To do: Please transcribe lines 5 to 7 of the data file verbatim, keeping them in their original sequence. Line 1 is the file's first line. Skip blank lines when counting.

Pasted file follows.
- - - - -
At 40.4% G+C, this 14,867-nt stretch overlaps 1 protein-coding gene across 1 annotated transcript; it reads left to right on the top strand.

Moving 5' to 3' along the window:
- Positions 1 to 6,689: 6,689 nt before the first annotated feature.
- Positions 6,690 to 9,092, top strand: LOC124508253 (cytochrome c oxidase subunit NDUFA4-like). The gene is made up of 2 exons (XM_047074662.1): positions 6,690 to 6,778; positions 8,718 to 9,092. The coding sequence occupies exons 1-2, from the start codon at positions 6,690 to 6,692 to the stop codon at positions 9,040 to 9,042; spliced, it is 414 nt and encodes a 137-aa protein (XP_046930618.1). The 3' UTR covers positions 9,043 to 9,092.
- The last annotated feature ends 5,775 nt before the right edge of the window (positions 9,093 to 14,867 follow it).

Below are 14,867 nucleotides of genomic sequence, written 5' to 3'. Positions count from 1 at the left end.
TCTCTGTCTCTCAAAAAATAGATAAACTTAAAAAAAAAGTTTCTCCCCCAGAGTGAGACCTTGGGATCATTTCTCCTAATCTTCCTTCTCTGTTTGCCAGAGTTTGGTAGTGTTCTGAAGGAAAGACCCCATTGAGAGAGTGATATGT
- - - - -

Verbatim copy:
- The last annotated feature ends 5,775 nt before the right edge of the window (positions 9,093 to 14,867 follow it).

Below are 14,867 nucleotides of genomic sequence, written 5' to 3'. Positions count from 1 at the left end.
TCTCTGTCTCTCAAAAAATAGATAAACTTAAAAAAAAAGTTTCTCCCCCAGAGTGAGACCTTGGGATCATTTCTCCTAATCTTCCTTCTCTGTTTGCCAGAGTTTGGTAGTGTTCTGAAGGAAAGACCCCATTGAGAGAGTGATATGT